Dutch Holland’s new playbook may not take its place alongside Tom Peters on your management bookshelf, but it isn’t really meant to. Red Zone Management: Changing the Rules for Pivotal Times doesn’t pretend to herald a paradigm shift in day-to-day management. It’s written to address those infrequent times when your ordinary management circumstances aren’t day-to-day circumstances at all—and to increase your number of wins in those times.

Holland’s “red zone” is drawn from football and defines the final 20 yards a team must carry the ball to make it across the goal line. In this zone, Holland maintains, a team either makes the goal line and pulls in the six points or falls back in failure. The metaphor isn’t particularly radical, and neither are Holland’s principles and strategies—but they’re timely and focused. Red zone time is no time to stick to the conventional rules of business, he says. Processes and policies that keep your organization healthy during stable, prosperous times are well and good—but red zone periods are times of rapid creation and revision, and what worked before will not necessarily keep working.

Red Zone Management

By Dutch Holland
Dearborn Trade Publishing
October 15, 2001
ISBN: 0793142466
Cover price: $25.00

Moving into the red zone
Holland defines six major times of change, most of which are experienced at one time or another by developers and their managers: implementing ERP, implementing e-business, reengineering company processes, merging with another company, moving to a new competitive strategy, and changing company culture. All of these conditions, he says, can threaten management’s control of in-house processes and the effectiveness with which it interacts with consumers and other companies.

He goes on to list the typical mistakes that are frequently made in such times, with no particular kindness to senior management. Lack of real support at the executive level is no small reason for red zone failure, and Holland paints vivid pictures of grass-roots confusion and inefficiency in an unprepared organization. This setup is fairly straightforward and contains few surprises but leads easily into the framework of his method.

Matters of principle
When Holland brings forth his central principles, he’s suggesting a set of design tools for growing a new business model, the assumption being that you’re in a red zone because your organization is changing—which makes a new model necessary. The inability to see this truth is why many organizations never make those final 20 yards, he argues.

Extending his football metaphor when possible, Holland lists nine principles, all sensible strategic components with a strong customer orientation and emphasis on good information gathering. The playbook metaphor follows from these principles, which read like a coach’s training fundamentals for players with doses of game strategy thrown in. Strategic focus, placement of players, speed of execution, and other essentials make appearances on this list.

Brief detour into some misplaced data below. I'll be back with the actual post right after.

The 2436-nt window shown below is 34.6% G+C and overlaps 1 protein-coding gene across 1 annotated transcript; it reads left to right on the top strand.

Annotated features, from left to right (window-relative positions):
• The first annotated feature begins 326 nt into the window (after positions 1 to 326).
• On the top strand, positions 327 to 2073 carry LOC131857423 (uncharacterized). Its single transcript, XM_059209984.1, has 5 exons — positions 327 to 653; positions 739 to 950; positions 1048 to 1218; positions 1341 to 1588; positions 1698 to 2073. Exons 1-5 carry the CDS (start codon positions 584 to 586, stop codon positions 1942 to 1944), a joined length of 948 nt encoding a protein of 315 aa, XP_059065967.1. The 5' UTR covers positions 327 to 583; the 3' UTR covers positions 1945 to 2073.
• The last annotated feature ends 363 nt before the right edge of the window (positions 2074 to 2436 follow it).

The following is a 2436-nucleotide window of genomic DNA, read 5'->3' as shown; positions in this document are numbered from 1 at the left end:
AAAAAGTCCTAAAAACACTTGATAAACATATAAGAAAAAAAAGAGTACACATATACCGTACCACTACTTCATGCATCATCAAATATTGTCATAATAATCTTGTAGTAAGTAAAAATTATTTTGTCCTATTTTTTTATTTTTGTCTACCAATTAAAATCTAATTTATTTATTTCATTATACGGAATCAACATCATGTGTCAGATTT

Play by play
The meat of the book, however, is Holland’s game-plan chapters, where he lays out specific approaches to his six red zone scenarios, utilizing his nine principles. Of particular interest to developers, and specifically development managers, are his plans for ERP and e-commerce implementations, though his thoughts on reengineering and culture change are also relevant.

Holland rightly stresses the importance of communicating clearly to an organization’s department heads the full implications of complete systems integration. To many, it simply means increased access to information. Anyone who’s been through an ERP or e-business implementation knows that this is ridiculous: the point of such implementations is process reengineering, or an overhaul in the way a company does business.

He offers sobering statistics on typical overruns and implementation failures, punctuated with case studies that underscore the dangers. A typical such project exceeds planned budget by 90 percent, he points out, and exceeds schedule by 120 percent. More than 30 percent of such projects are cancelled prior to completion.

He then outlines in high relief the specific, red-zone-oriented duties of key management personnel during such implementations. This is thought-provoking stuff, put forth in a way that makes clear the importance of every player’s role with respect to other key players in the organization. It’s an integrated picture, one that focuses not only on the ERP implementation personnel but also on the entire organization.

Culture shocks
In these times of economic clouds, corporate reinvention often requires development groups to reinvent their cultures, and Holland gives this scenario some attention as well. Focusing on culture shifts as a means to the end of performance enhancement, he again finds a wonderful case study to make his point. His definition of key management roles and application of his principles in this case focuses on the intangibility of culture shift, and recognizes that an organization changing in this way can’t really be tracked in the same way a supply-chain reengineering can. He leaves an impression that it is about direction, not arrival—a wise approach that doesn’t overstate any of his method’s claims.

Concise and readable, Red Zone Management: Changing the Rules for Pivotal Times is well suited to the current economic climate, when companies everywhere are finding themselves pulled into these make-or-break conditions. This book is not only filled with useful thinking on strategy and focus, but is especially helpful in communicating to developers the mindsets of other managers around them—emphasizing the need for understanding differences in perspective, which has never been more important than it is today.